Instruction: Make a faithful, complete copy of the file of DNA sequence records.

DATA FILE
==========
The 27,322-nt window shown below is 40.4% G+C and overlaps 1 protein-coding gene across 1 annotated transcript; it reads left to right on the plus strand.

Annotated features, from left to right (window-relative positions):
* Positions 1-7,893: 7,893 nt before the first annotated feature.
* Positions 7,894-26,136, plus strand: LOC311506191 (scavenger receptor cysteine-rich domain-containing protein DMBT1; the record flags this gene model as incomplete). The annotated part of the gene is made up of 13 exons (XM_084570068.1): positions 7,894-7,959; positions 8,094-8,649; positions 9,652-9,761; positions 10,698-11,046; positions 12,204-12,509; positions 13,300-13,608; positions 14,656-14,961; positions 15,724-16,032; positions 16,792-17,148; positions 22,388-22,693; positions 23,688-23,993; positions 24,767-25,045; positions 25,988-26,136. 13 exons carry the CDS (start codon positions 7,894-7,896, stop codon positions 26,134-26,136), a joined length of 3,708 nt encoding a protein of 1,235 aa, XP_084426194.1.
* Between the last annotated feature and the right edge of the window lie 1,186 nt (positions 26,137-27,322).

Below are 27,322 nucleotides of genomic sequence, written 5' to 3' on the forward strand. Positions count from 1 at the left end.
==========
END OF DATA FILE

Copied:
The 27,322-nt window shown below is 40.4% G+C and overlaps 1 protein-coding gene across 1 annotated transcript; it reads left to right on the plus strand.

Annotated features, from left to right (window-relative positions):
* Positions 1-7,893: 7,893 nt before the first annotated feature.
* Positions 7,894-26,136, plus strand: LOC311506191 (scavenger receptor cysteine-rich domain-containing protein DMBT1; the record flags this gene model as incomplete). The annotated part of the gene is made up of 13 exons (XM_084570068.1): positions 7,894-7,959; positions 8,094-8,649; positions 9,652-9,761; positions 10,698-11,046; positions 12,204-12,509; positions 13,300-13,608; positions 14,656-14,961; positions 15,724-16,032; positions 16,792-17,148; positions 22,388-22,693; positions 23,688-23,993; positions 24,767-25,045; positions 25,988-26,136. 13 exons carry the CDS (start codon positions 7,894-7,896, stop codon positions 26,134-26,136), a joined length of 3,708 nt encoding a protein of 1,235 aa, XP_084426194.1.
* Between the last annotated feature and the right edge of the window lie 1,186 nt (positions 26,137-27,322).

Below are 27,322 nucleotides of genomic sequence, written 5' to 3' on the forward strand. Positions count from 1 at the left end.